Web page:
DNA & the misTruth?

Contained on Officer.com are multiple articles that I find completely fascinating as a defense attorney and former peace officer in Texas, but one caught my eye this morning as I was perusing my reader application, Lying for DNA.

This well-written article talks about multiple court cases and ways that the collection of DNA have been upheld and thus allowed as evidence in cases both in court and through the course of criminal investigation.  And, of course, it even borders on some of the more interesting points like those sometimes raised by conspiracy theorists, of which, I am a small one to an extent.

Without getting into the specifics of any of these cases, I found myself wondering just how much DNA a person leaves behind (I’ve googled but not found this) and how far some law enforcement officers are willing to go to get it (hopefuly as suggested in the article, not too far). To be clear, I’m not saying that any one officer is a bad apple and that they should not use whatever tools are available to them to get information that can be objectively used to establish an absence of guilt (the defense angle), but I am afraid of this becoming common practice in smaller cases.  I am afraid of a centralized database.  I do not want my very genetic coding "safe-guarded" for use or access by just any agency … Why?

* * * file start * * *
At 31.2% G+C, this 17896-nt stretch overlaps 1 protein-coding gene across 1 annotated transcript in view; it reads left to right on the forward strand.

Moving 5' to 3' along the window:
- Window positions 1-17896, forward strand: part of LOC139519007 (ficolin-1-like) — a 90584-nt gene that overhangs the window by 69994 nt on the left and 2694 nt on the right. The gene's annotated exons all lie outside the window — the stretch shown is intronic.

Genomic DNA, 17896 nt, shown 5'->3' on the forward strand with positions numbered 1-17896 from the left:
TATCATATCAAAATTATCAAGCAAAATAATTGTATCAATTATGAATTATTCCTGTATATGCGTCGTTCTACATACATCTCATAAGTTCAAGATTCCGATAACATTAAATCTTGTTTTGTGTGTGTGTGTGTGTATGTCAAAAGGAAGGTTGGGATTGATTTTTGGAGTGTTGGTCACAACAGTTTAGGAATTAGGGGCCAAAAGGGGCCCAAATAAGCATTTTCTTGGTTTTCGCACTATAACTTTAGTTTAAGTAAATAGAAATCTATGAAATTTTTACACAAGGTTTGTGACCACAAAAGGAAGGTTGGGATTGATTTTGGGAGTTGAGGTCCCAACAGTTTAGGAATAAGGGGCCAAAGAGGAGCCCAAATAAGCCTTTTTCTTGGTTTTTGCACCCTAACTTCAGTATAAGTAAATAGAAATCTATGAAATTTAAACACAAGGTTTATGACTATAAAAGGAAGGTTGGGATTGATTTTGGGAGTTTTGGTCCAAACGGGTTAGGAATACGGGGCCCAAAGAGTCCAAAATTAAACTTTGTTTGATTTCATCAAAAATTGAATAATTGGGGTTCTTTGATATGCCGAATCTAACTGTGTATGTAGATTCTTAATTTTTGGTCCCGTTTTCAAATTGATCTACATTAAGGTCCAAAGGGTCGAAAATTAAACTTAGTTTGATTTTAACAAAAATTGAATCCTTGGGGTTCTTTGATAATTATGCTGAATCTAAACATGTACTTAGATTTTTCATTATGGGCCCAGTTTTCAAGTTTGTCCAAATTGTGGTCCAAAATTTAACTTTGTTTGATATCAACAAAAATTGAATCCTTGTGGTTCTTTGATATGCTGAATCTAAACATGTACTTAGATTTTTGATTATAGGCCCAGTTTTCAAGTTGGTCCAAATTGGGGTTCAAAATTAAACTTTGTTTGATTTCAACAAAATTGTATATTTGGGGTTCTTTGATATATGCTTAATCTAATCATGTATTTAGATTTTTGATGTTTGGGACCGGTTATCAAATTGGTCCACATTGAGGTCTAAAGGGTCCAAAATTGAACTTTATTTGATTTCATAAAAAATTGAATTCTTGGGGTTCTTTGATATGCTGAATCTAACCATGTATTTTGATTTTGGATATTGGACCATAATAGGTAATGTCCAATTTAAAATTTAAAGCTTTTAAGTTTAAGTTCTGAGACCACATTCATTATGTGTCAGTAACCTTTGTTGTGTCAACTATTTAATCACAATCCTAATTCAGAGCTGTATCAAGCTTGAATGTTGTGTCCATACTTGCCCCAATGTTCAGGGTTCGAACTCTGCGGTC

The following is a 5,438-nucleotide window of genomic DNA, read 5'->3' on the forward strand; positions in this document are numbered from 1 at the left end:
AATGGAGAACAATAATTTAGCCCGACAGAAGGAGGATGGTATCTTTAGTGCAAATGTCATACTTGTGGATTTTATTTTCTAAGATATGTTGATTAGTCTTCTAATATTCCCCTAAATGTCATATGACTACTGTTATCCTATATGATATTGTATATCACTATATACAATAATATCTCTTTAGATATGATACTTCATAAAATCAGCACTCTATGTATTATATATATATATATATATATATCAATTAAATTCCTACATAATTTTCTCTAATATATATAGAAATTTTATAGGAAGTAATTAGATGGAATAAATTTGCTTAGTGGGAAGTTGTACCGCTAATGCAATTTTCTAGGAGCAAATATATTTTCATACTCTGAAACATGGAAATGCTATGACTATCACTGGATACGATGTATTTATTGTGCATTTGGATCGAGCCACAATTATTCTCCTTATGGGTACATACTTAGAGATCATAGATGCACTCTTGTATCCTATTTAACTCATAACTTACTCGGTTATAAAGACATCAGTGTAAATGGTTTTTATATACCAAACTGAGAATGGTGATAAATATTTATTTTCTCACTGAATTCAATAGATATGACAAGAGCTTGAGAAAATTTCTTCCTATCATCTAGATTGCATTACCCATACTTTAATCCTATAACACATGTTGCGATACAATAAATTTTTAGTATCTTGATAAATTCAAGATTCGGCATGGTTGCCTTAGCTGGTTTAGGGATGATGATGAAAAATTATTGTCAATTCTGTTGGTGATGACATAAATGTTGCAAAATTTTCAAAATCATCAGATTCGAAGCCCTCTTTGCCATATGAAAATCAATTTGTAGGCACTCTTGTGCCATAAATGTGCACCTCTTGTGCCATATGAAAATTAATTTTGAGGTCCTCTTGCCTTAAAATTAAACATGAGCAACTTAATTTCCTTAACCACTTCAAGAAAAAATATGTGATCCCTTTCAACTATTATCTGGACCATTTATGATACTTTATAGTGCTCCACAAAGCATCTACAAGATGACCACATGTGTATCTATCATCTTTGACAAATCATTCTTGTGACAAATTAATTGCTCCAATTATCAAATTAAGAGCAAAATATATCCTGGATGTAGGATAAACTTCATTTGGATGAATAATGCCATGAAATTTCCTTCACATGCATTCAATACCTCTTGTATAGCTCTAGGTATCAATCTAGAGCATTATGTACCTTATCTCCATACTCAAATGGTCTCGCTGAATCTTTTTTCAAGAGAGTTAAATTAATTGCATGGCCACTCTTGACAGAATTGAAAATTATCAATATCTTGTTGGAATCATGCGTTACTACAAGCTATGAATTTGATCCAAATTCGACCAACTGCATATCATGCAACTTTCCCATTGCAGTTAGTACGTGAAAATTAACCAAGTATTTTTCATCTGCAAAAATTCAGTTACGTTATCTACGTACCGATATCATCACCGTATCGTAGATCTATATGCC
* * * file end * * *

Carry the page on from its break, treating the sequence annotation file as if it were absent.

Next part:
Well, let’s start with the possibility that if that information is maintained, we are all identifiable… now how is that different from fingerprints? I guess it really is not, since fingerprints are also unique… except for one glaringly obvious reason:  to leave behind a fingerprint, I must be there and touch something… that’s not the case with DNA.

As I walk through a hallway, I’m shedding skin cells (DNA).  I lose hair (fortunately not from a hair-thinning issue, yet).  I touch things, cough, sneeze, etc.  All of these actions, most of which are involuntary may leave behind my DNA … and depending on the width and depth of the search conducted by police could put me really in the wrong place at the wrong time… afterall, we never know what will become a crime scene until it happens… just because DNA is present, in a very public place, does not mean that the person identified is responsible for the alleged crime… but it could create a very real and very stressful situation that could not only take time, money and jeopardize reputation, but just may be downright embarrasing.

In the end, I titled this article DNA and the misTruth for that very reason… just because my DNA shows up in a hallway or even on or in a car that was ultimately used in a crime scene, that does not make me the suspect.  Afterall, have you ever been in a car, perhaps on a date, and then chose never to see that person again.  Say that person turns up missing 4 months later and their car is found… are you responsible? Probably not… but should there be a centralized database with which to focus on you? I hope not… because that DNA would point to a misTruth… that you are the person responsible for someone going missing….